A FAB NEW MUST-READ

The Queer Eye guys share high­lights from Love Your­self, Love Your Life

US Weekly - - US MUSTS -

Bobby Berk

In their new book, the Fab Five re­flect on the im­pact the show has had since its 2018 pre­miere. “We were just car­i­ca­tures on TV,” Bobby, 37, says of the orig­i­nal Queer Eye for the Straight Guy. “Now we want peo­ple to ac­cept us for who we are — not what we are.” The book in­cludes 300 pho­tos and “hot tips,” in­clud­ing how to have a drama-free hol­i­day with the fam. The de­sign ex­pert’s sug­ges­tion? “Just avoid it!”

Karamo Brown

“There are 24 hours in a day — we can all find five min­utes to in­vest in our­selves,” the cul­ture guru says about be­ing a voice for self-love. The 38-year-old be­came the first black man to come out on a re­al­ity show (on The Real World: Philadel­phia in 2004) and feels that now he can “be a re­flec­tion for peo­ple who don’t feel seen.” He sums up the Queer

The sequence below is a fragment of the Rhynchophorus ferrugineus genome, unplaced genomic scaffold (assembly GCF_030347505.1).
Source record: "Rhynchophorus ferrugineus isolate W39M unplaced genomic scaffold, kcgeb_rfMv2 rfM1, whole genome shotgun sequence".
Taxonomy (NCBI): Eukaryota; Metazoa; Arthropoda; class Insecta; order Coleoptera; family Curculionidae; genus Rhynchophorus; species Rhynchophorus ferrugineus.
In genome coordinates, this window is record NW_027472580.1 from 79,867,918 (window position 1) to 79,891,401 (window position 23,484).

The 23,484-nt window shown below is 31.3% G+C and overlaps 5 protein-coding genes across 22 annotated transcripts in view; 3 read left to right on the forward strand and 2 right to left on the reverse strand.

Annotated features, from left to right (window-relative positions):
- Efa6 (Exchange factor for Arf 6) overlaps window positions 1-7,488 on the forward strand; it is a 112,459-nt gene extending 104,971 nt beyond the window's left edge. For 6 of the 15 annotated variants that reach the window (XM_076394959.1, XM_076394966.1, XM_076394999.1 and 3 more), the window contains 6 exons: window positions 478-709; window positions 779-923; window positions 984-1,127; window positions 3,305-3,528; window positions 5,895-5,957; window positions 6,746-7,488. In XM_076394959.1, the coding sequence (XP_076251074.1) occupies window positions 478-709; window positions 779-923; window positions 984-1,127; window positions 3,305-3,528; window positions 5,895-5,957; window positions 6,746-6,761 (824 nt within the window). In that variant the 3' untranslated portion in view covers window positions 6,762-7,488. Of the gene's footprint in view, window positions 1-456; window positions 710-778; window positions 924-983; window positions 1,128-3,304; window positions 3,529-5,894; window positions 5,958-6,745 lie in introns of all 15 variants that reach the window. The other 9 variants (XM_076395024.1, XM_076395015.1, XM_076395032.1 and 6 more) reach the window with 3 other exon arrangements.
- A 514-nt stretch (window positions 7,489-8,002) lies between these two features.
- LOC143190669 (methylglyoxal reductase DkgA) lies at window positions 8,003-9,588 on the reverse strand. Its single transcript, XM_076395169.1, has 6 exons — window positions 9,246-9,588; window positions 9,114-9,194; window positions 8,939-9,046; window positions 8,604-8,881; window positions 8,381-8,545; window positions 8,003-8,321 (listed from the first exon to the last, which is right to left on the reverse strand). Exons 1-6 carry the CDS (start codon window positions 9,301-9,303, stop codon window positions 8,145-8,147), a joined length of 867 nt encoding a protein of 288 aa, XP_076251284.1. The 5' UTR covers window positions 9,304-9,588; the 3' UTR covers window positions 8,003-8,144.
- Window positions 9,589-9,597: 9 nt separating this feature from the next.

Eye le­gacy in three words: “Laugh, heal, hope.”

Jonathan Van Ness

Af­ter open­ing “this gor­geous can of Queer Eye” with the show, the groom­ing ex­pert couldn’t wait for the book, so fans could be “a gor­geous la­dy­bug on the wall” of the TV stars’ lives. The 31-year-old, who was “ex­tremely bul­lied” as a kid, shares his tips for those who are strug­gling: “I got re­ally com­fort­able in my skin by prac­tic­ing be­ing un­com­fort­able.”

Tan France

The fash­ion maven, 35, knows a thing or two about help­ing oth­ers — and learn­ing from the process him­self. “It’s in­ter­est­ing to see how the things I’ve taught peo­ple have in­flu­enced the way they see them­selves,” he says. “It re­minds me of why what I do is im­por­tant.” Also im­por­tant? Shut­ting down crit­ics: “I’d love for them to read the com­ments we get that say our show helps make peo­ple feel less in­vis­i­ble.”

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